Allow me to read our definition for the word “queer,” as we in the Philippine Work Package have operationalized it across our various projects:

 

Within the activist and academic discourses of contemporary anglophonic globality more and more “queer” is functioning as the shorthand for lesbian, gay, bisexual, transgender, and other extra-normative identities and sexualities. 

 

A refunctioned pejorative, queer’s provenance in the West, particularly in the U.S., includes its deployment in the AIDS/HIV activist movement in the 1990s, when this disease was entirely lethal, although during the same period it was also being invoked in critical theory circles as a postfoundational category that gestured toward but also profoundly troubled both conventional and progressive understandings of gender, sexuality, identity, subjectivity, and political action. Its currency in the Philippines is mostly confined to urban-centered activist and academic communities, although among the country’s anglophone youth cultures, which enjoy global connectivity through IT gadgets like smartphones, it is being used more and more as a form of self-identification, that bespeaks an openness to complexity as far as gender and sexual identities are concerned. 

 

It’s important to say that, as with the other earlier anglophone categories—like gay, lesbian, and bisexual—queer as it is circulating in the Philippines’s linguistically dynamic, culturally simultaneous, and unevenly anglophone world is understood mostly translationally, subsuming, syncretizing, but not entirely superseding earlier and even more traditional concepts of gendered personhood and sexual desire. This perhaps constitutes this word’s greater relevancy, here and in other anglophonic contexts: as a verb, queer after all signifies reflexivity, self-irony, and autocritique, which makes it entirely open to the idea and the practice of becoming itself deconstructed, critically interrogated, and refunctioned—needless to say, queered, in this case through the transformative process of translation, anywhere and everywhere it may be found.

The last section of this definition underscores the point that our use of English in our country and indeed in our classrooms is a situated accomplishment: it is nothing if not an instance of what linguists have technically called “Philippine English.” What this means is that while their words may appear globally uniform, there are indeed “englishes” rather than just one English, and that the meanings of these seemingly self-evident words as they operate in our cultures are specific to our cultures, precisely, and as such their referents are to realities that are particular to our lives as Filipinos living in the Philippines. As we can imagine, back in the day, when “gay” and “lesbian” were first used by Filipinos in their speech and in their writing, these words as they understood them did not pertain to entirely newfangled ideas, but indeed largely signified the already existing identities of the bakla and tibo, and so on and so forth. In our own cultural moment, right here and now, queer can also be said to manifest the same translational and therefore necessarily hybrid quality.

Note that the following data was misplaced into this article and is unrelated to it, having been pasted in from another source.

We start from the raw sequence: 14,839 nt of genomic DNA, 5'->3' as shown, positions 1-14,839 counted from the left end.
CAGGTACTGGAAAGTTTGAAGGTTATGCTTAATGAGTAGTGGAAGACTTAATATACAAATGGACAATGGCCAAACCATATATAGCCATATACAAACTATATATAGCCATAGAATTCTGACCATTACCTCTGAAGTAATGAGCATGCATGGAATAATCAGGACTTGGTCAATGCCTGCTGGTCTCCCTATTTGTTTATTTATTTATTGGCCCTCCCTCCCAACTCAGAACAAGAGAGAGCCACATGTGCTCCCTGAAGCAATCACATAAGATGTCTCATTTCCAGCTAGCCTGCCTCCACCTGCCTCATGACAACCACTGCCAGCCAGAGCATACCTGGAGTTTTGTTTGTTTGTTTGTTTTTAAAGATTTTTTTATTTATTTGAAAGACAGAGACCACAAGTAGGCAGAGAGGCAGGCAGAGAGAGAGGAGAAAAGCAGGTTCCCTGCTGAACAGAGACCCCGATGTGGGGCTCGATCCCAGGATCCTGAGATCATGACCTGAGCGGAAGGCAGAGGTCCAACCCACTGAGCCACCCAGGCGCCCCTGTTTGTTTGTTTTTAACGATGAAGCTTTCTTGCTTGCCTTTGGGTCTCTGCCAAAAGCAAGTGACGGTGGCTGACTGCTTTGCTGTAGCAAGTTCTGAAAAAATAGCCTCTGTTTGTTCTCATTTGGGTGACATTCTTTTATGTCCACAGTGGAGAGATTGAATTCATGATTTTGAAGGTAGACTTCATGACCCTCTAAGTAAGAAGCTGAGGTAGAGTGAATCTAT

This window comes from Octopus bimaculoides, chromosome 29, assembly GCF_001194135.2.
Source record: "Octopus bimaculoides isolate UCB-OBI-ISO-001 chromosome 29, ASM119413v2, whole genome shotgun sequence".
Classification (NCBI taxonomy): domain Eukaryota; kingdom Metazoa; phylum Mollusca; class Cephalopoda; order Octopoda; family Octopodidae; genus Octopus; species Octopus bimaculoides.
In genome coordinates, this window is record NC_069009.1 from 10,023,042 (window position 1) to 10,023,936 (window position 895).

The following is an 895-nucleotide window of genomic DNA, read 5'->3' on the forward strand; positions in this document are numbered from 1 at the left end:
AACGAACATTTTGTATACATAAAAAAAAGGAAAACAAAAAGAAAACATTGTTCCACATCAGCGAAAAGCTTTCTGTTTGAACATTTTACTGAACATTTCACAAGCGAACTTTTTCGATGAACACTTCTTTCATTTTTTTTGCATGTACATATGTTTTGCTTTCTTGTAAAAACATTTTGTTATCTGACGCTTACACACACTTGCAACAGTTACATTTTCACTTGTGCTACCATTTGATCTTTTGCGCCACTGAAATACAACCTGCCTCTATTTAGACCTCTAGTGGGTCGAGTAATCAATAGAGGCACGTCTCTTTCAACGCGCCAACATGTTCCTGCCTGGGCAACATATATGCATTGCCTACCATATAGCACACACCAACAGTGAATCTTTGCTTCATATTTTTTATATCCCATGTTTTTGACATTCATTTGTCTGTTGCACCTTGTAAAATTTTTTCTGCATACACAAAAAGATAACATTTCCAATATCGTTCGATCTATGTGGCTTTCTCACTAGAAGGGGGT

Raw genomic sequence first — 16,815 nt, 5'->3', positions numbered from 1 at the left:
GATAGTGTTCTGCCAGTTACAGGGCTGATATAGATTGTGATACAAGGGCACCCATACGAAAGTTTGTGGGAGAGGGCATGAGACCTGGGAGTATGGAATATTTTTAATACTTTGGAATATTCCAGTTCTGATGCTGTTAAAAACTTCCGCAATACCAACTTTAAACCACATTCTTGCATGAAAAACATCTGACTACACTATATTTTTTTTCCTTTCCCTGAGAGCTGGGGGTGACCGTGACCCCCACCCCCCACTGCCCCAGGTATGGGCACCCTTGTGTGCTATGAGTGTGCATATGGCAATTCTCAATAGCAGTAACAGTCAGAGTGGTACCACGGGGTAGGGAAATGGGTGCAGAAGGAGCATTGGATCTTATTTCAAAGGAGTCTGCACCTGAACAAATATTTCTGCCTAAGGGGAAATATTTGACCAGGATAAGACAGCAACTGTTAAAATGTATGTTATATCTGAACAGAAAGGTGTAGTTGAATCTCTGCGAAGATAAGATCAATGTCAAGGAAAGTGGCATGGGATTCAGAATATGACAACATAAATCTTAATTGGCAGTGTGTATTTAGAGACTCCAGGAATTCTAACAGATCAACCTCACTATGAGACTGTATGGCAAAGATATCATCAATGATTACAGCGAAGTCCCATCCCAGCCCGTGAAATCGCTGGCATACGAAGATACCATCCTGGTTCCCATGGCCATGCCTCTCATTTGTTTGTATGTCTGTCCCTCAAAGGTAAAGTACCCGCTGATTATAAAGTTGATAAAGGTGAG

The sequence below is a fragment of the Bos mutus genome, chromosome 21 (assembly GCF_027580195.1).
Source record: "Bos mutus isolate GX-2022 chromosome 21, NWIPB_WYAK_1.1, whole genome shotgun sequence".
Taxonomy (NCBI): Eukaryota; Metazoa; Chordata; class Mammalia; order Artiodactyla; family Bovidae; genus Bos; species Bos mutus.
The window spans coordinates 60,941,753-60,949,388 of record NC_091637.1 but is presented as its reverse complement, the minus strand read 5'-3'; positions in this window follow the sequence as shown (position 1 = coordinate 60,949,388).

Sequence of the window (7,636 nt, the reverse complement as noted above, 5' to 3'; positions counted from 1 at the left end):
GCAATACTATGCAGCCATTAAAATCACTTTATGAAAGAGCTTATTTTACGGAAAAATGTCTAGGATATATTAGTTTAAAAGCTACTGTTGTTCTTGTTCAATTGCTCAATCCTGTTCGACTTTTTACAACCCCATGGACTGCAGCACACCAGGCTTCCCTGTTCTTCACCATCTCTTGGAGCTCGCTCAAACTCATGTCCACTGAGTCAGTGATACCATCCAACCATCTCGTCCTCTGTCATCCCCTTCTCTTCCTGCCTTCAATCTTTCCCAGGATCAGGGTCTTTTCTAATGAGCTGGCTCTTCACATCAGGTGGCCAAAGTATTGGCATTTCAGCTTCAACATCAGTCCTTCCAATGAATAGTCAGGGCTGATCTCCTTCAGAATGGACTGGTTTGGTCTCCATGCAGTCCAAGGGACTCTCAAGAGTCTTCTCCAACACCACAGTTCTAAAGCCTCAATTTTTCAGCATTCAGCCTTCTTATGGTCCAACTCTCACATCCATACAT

To my mind, what makes the format of our seminar special is that, as we have envisioned it, it is essentially a sharing of know-how and expertise between and among literature teachers. We all know how rare and precious such a thing has always been in our country, pandemic or no pandemic. I would therefore like to encourage all of you to treat our sessions as a series of warm and mutually relevant and enriching conversations, which I enjoin all of you to actively participate in. Within each module there will be ample room to interact with the module leader and one another. Teachers need safe spaces too, to be themselves, and to learn and grow with one another. Within the time and opportunity that has been given us, we are offering our seminar as one such safe and sacred space.

 

While I know that very few of you will be able to fully utilize and implement the content of all our modules in your basic literature classes, our intention has always been to offer you a plenitude of pedagogical options—in terms of texts and the responsible and context-responsive readings of them—from which you may cherry-pick, mix and match, cobble and glean, as you may deem fit. 

 

So yes, at the end of this seminar, we would like to encourage all of you to feel free to choose and select the lessons, texts, and takeaways that will be most appropriate to your needs inside your own specifically situated literature classrooms. It’s clear to all of us that the task of communicating to our students the love of reading, the love of writing, is best accomplished through an encounter with outstanding literary works. In and through these modules, we are indeed offering to you these queer Filipino stories, poems, and essays, as possible occasions for such a meaningful and transformative encounter, both for yourselves and for your students.

 

Within each module there will be ample room to interact with the module leader and one another. Teachers need safe spaces too, to be themselves, and to learn and grow with one another. Within the time and opportunity that has been given us, we are offering our seminar as one such safe and sacred space.
 

At this point, allow me to extend my profound gratitude to all our module leaders, our seminar experts, literature professors and writers all of them, who will work from but will more earnestly enflesh the seminar outline with their own unique pedagogical inputs. They are among our country’s most pre-eminent names in the fields of literature education and creative writing, and their experiential and professional claim to the topic of queerness is of course nothing if not a “value added,” that also proves the political point that self-representations are always better than representations.  It is into their queerly lovely, deft, and compassionate hands that we are entrusting our two-day seminar. 

 

I would also like to express my warmest thanks to our educational partner for this activity, the Likhaan UP Institute of Creative Writing, which has kindly lent to us its technical team, led by Ronah de la Pena, Steven Tansiongco, and Mondi Ruedas. 

 

Again, welcome to all of you. It is my hope that you will all find our seminar pleasurable, productive, instructive, and useful. I hope it gives all of you every joy and encouragement to grow in your love of the teaching profession on one hand, and of literature on the other. 

 

Magandang umaga po sa ating lahat.

 

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Teacher Training Seminar Sessions

Day One - Morning Session
 

Day One - Afternoon Session
 

Day Two - Morning Session
 

Day Two - Afternoon Session
 

Bringing Queerness Home
 

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Highlights from the sessions